A recent study published in the Global Health Action journal has reviewed the literature relating to supervision of community health workers (CHWs) in low income countries. It was established that there is very little known about what makes adequate supervision and how different strategies influence CHW motivation, performance and retention. The study by Hill et al. aims to determine the impact of supervision and discuss implementation and feasibility issues through reviewing the relevant literature.
As CHWs become an increasingly common and important part of the health system in resource poor settings, it is vital to establish adequate supervision which is believed to improve performance and keep CHWs motivated. Despite being considered one of the most important components of any CHW programme, supervision remains a challenge and is often lacking in quality if it is implemented at all.
Supervision of CHWs in the last decade has focused increasingly on supportive and facilitative approaches, influenced by models being used for clinical supervision in high income countries. Supportive supervision is now considered best practice and includes strategies such as observations, performance monitoring, provider participation, problem solving and focused education. In practice, supportive supervision implementation varies greatly in content and there is little evidence to inform the design of effective supervision strategies. The literature review examined different supervision areas and components such as supervision frequency, supportive/facilitative supervision packages, peer, group and community supervision, self-assessment and checklists, quality assurance and problem solving as well as supervisor training.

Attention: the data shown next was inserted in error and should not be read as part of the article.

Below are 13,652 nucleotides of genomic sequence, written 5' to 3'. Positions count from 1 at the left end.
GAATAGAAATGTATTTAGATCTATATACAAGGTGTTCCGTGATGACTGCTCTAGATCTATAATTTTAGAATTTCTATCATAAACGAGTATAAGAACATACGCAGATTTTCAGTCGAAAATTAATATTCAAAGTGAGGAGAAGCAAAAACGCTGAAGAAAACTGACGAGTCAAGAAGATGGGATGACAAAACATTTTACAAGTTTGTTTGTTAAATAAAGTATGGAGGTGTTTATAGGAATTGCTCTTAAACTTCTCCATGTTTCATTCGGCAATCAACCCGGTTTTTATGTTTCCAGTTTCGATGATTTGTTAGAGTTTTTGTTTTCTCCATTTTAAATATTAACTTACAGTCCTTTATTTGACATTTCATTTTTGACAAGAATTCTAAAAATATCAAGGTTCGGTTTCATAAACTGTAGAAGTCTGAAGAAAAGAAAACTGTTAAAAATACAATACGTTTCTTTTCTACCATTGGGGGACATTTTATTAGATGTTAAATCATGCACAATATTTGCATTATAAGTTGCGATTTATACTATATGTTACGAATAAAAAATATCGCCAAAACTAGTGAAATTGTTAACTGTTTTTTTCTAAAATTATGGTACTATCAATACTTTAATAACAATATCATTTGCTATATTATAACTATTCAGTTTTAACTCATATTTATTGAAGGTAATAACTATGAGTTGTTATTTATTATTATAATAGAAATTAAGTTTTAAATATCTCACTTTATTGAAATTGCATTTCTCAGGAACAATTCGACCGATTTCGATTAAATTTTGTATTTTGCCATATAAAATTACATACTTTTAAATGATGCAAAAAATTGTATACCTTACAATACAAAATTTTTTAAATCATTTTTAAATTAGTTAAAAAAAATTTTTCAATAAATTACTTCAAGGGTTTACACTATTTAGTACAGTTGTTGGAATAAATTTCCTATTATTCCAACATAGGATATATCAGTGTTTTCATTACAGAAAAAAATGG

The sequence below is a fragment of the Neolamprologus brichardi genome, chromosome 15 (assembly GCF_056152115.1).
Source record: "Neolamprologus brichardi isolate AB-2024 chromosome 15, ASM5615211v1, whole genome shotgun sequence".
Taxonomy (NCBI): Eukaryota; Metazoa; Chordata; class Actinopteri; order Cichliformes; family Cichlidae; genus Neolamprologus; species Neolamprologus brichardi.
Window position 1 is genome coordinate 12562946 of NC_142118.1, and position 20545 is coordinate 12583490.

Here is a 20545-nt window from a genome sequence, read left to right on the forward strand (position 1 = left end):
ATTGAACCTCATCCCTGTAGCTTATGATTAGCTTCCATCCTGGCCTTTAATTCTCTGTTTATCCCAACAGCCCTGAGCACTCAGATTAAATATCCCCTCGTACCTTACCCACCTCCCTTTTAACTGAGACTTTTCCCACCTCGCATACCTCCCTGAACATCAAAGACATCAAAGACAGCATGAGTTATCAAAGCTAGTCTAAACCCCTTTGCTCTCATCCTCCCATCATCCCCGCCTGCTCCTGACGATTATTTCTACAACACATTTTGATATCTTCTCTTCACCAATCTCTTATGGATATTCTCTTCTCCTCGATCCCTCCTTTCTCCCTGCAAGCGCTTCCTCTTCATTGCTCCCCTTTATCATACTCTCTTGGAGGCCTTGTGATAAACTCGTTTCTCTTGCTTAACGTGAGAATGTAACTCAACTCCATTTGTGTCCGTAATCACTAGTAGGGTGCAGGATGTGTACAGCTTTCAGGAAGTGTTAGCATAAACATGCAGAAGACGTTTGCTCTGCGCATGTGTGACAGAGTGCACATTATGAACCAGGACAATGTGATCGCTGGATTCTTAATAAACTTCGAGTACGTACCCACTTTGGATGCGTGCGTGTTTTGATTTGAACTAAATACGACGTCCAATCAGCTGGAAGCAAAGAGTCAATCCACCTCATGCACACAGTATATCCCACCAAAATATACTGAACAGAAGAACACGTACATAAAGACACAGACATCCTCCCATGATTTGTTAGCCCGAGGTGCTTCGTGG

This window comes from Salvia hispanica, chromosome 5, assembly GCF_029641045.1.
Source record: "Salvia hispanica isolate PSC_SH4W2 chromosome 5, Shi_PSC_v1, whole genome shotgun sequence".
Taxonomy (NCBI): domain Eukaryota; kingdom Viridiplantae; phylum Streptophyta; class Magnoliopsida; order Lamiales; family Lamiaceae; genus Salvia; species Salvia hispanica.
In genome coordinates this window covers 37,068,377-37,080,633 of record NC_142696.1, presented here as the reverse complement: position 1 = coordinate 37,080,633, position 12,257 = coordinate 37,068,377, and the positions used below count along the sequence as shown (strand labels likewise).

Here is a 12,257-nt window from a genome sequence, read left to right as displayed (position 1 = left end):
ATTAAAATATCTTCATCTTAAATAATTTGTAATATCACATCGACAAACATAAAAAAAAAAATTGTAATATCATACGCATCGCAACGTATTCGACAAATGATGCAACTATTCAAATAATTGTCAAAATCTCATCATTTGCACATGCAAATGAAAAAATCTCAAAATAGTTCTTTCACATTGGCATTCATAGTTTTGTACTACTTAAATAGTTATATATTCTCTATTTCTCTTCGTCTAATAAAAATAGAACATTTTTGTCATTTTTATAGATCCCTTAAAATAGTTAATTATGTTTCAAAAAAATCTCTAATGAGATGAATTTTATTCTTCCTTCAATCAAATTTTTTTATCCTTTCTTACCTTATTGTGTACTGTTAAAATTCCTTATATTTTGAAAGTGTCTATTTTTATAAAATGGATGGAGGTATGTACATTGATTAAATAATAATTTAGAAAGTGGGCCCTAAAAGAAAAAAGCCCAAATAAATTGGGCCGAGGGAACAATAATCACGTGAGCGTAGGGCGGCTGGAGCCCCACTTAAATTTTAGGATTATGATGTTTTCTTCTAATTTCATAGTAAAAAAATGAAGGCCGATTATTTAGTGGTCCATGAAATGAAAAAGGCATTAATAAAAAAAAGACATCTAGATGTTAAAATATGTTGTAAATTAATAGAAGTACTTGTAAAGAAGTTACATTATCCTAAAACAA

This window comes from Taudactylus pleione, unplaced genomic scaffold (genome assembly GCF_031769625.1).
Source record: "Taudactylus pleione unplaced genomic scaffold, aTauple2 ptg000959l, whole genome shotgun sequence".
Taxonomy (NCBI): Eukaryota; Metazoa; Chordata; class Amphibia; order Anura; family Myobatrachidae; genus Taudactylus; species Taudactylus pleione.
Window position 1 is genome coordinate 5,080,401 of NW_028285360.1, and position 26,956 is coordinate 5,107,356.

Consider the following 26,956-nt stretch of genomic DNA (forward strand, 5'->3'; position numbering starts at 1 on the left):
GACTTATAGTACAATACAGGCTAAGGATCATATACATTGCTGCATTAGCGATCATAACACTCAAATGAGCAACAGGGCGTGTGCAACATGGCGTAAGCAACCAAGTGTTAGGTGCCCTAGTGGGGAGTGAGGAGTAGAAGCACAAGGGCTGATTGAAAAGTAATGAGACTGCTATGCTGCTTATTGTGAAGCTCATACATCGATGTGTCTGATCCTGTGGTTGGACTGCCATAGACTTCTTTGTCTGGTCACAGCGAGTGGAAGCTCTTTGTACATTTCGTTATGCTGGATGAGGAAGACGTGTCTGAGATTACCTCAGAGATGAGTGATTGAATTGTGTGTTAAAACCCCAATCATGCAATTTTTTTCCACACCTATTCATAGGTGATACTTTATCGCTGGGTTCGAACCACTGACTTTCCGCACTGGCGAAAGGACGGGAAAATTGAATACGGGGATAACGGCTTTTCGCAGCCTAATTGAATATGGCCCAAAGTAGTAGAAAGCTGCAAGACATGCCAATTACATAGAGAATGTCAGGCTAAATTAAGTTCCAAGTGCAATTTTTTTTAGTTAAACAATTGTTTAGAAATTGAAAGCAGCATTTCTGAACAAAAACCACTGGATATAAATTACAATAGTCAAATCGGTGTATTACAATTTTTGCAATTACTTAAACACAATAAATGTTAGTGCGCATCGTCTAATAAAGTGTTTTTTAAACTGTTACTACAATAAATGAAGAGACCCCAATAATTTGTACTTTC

The study found that there is only a very limited amount of data available on supervision and concluded that there is need for further research on strategies that have not been rigorously tested. Despite this, the review shows that there is a large variety of supervision approaches being implemented in different settings and that improving the quality of supervision has a greater impact on CHW motivation and performance than simply increasing its frequency. And while evaluation of all proposed supervision strategies was found to be weak, the study shows that supportive supervision packages, community monitoring and quality improvement/problem-solving approaches show the most promise.
Read the full literature review here
To find out more about Malaria Consortium’s work in CHW supervision and the implementation of innovative approaches for its improvement using mHealth and community involvement strategies, please visit the inSCALE website.